A 9-year-old girl received the diagnosis of SLE with initial presentations of generalized edema, anemia, and nephritis. Her SLE disease activity index (SLEDAI) score was 23. Treatment was initiated with methylprednisolone pulse therapy (20 mg/kg/day for 3 days) and maintained with oral prednisolone (2 mg/kg/day), hydroxychloroquine (HCQ), and mycophenolic acid (MPA). A month later, she began having frequent seizure episodes. An antiphospholipid survey was negative, and brain magnetic resonance imaging showed no significant intracranial lesion. She was treated with one dose of intravenous cyclophosphamide (CYC) pulse therapy (500 mg/m2/dose) due to suspicion of central nervous system (CNS) involvement of SLE. Complete remission of symptoms was achieved 3 weeks later (SLEDAI: 12), and we prepared to discharge her with oral prednisolone and MPA. An abrupt onset of severe right upper quadrant abdominal pain was noted. On examination, the temperature was 36.8 °C, the heart rate was 150 bpm, the respiratory rate was 30 cpm, the blood pressure was 150/90 mmHg, and the Murphy's sign was positive. Laboratory results revealed decreased hemoglobin (10.3–7.4 g/dL), C3 (59.7–49.5 mg/dL) and C4 (9.4–4.4 mg/dL) levels. Her white blood count was mildly elevated (18,600/uL) and C-reactive protein (0.14 mg/dL), activated partial thromboplastin time (aPTT), and prothrombin time (PT) were all within normal limits. Abdominal sonography revealed a distended gallbladder, measuring 105.3 × 40.4 mm, filled with heterogeneous echogenic material (Fig. 1A). Computed tomography (CT) confirmed active gallbladder luminal hemorrhage with active contrast medium extravasation into gallbladder lumen (Fig. 1B and C). Meanwhile, recurred generalized tonic-clonic seizure was found, with unremarkable brain CT. Due to the above findings, SLE flare up (SLEDAI: 25) complicated with gallbladder bleeding and CNS involvement was impressed. The pediatric surgeon suggested conservative treatment first regarding gallbladder bleeding, and surgery was indicated if the clinical condition deteriorated. She was treated with CYC pulse (500 mg/m2/dose) therapy for 1 day, and maintenance intravenous methylprednisolone (equivalent to oral prednisolone 1 mg/kg/day), while stabilizing her vital sign with fluid supplement and blood transfusion. Empirical antibiotics with intravenous Ceftriaxone was administered since the patient was immunocompromised. Gallbladder bleeding stopped on the next day, and she started enteral feeding smoothly and was free of abdominal pain four days later. Sonography revealed decreased gallbladder size (62.6 × 44.2 mm) on the eighth day. She recovered well without surgical intervention and was discharged on the 10th day with oral prednisolone, MPA, and HCQ for SLE control. Since then, she followed up regularly at our outpatient department with satisfying condition for more than 2 years.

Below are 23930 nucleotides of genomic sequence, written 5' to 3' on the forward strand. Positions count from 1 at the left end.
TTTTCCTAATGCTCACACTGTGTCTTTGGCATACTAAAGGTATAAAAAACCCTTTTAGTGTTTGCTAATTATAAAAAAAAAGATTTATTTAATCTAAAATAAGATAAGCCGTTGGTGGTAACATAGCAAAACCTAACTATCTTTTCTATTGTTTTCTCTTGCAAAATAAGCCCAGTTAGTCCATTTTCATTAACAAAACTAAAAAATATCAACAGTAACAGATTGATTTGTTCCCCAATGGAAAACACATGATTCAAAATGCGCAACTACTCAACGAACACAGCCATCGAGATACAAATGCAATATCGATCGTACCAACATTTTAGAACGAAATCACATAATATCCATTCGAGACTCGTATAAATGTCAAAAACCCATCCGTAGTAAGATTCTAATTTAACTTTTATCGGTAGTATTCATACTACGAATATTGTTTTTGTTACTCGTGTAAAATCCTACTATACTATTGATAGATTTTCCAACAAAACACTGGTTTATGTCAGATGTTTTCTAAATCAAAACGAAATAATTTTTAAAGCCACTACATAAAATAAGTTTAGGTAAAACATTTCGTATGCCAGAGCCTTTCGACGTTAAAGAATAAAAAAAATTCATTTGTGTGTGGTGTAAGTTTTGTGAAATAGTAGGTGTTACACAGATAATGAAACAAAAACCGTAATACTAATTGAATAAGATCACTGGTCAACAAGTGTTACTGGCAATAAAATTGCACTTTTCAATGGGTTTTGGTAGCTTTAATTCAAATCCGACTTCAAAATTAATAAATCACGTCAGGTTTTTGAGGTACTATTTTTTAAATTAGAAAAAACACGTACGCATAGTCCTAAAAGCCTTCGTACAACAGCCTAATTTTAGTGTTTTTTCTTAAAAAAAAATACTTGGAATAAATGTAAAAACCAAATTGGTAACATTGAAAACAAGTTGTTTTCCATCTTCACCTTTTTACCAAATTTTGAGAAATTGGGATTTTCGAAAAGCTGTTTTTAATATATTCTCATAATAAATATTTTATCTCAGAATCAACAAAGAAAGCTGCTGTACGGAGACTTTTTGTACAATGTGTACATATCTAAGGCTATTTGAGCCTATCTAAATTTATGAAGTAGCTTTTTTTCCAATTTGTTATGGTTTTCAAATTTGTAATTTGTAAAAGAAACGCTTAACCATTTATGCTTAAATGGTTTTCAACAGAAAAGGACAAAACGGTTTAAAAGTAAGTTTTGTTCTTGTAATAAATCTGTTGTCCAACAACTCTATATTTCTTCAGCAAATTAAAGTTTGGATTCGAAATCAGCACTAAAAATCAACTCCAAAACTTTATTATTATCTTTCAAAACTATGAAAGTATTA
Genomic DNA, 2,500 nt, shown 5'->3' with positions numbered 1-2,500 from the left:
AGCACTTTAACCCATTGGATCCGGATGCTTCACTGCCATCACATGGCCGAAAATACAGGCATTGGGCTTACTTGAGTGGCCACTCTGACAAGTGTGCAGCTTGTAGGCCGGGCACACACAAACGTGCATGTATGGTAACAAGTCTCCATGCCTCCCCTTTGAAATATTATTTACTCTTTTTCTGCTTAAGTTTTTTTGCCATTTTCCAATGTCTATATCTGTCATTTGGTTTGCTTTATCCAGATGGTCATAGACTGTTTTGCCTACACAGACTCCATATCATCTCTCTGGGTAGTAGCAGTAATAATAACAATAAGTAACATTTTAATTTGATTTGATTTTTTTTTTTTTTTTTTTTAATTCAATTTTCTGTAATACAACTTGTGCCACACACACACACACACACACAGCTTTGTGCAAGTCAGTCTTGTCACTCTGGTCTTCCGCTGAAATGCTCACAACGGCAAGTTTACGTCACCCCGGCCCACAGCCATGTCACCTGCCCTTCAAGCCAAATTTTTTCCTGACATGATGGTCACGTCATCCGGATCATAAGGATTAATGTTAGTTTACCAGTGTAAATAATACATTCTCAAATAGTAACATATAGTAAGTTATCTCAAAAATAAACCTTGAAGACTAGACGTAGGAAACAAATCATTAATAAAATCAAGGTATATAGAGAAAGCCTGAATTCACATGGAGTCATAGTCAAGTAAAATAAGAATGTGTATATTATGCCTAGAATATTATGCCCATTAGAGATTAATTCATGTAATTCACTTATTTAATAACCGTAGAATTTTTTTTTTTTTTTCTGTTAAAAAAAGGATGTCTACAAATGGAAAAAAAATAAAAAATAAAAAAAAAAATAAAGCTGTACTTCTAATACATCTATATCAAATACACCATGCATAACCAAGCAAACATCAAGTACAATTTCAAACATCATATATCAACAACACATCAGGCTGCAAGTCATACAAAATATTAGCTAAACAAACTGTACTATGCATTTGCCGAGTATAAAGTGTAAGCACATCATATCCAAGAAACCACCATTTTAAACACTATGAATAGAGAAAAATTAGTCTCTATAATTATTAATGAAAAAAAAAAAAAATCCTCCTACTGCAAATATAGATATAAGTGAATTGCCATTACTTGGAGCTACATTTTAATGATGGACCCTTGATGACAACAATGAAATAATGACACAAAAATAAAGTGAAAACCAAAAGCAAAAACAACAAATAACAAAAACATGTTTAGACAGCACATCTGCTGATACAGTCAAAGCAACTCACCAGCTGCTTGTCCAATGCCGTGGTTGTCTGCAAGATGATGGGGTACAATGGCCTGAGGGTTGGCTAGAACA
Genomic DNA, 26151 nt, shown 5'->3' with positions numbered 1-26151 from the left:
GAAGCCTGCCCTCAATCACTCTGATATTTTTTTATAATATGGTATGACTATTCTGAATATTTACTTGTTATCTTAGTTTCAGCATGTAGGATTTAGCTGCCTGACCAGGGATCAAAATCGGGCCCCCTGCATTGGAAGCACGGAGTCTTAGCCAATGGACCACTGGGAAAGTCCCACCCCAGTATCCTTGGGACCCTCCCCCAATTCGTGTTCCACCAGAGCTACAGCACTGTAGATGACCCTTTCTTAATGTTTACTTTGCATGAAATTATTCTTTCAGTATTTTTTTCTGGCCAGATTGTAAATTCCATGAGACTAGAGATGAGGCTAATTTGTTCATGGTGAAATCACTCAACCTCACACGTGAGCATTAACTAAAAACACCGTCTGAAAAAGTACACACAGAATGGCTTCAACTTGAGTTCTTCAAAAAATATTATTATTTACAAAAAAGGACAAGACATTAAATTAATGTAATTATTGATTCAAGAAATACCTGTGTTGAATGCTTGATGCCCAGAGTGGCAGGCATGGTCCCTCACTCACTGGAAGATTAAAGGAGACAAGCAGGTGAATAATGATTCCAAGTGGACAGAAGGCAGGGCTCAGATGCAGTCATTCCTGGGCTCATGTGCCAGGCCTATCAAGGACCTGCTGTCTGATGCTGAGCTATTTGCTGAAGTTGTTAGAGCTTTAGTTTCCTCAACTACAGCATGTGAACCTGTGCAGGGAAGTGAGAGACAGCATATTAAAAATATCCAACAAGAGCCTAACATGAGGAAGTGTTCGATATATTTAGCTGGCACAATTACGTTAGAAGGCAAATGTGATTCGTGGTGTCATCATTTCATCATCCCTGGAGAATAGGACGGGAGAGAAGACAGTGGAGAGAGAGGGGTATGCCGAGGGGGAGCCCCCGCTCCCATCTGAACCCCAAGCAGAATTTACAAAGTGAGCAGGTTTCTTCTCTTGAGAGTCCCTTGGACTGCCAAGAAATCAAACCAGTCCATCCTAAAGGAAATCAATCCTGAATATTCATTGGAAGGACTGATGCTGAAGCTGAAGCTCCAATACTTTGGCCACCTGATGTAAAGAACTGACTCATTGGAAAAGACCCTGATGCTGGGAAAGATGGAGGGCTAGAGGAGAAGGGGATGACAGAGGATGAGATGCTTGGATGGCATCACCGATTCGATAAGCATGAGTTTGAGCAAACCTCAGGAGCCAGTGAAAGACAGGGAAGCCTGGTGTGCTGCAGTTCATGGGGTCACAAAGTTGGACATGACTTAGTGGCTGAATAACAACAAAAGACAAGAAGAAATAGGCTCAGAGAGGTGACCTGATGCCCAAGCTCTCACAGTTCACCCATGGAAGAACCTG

Figure 1
      Figure 1The images of gallbladder bleeding. (A) Sonography showed distended gallbladder with heterogeneous echogenic material. (B, C) Computed tomography (CT) showed active gallbladder luminal hemorrhage with the arrows pointing active contrast medium extravasation into gallbladder lumen.
      Gallbladder bleeding remains uncommon in SLE and possible differential diagnosis includes trauma, malignancy, cholecystitis, and bleeding disorders.
      • Chin M.W.
      • Enns R.
      Hemobilia.
      Our patient had no previous trauma history. CT scan imaging did not reveal the presence of neoplasm, gallstones, or cholecystitis. She was not taking any anticoagulants and had normal aPTT and PT. This case report, concerning a patient with pediatric SLE presenting with gallbladder bleeding and who recovered successfully with CYC pulse therapy and concomitant steroid use, highlights the importance of early recognition of this complication and supports first considering conservative treatment in patients with stable hemodynamic.

      Declaration of competing interest

      The authors have no conflicts of interest relevant to this article.

      Appendix A. Supplementary data

      The following is the Supplementary data to this article:

      References

        • Trapani S.
        • Rubino C.
        • Simonini G.
        • Indolfi G.
        Gastrointestinal and hepatic involvement in paediatric systemic lupus erythematosus.
        Clin Exp Rheumatol. 2021; 39: 899-906
        • Hagiuda S.
        • Kawachi S.
        • Kameyama K.
        • Kitajima M.
        A case of gallbladder bleeding probably caused by angitis due to systemic lupus erythematosus.
        J Jpn Surg Assoc. 2004; 65: 2185-2189
        • Chin M.W.
        • Enns R.
        Hemobilia.
        Curr Gastroenterol Rep. 2010; 12: 121-129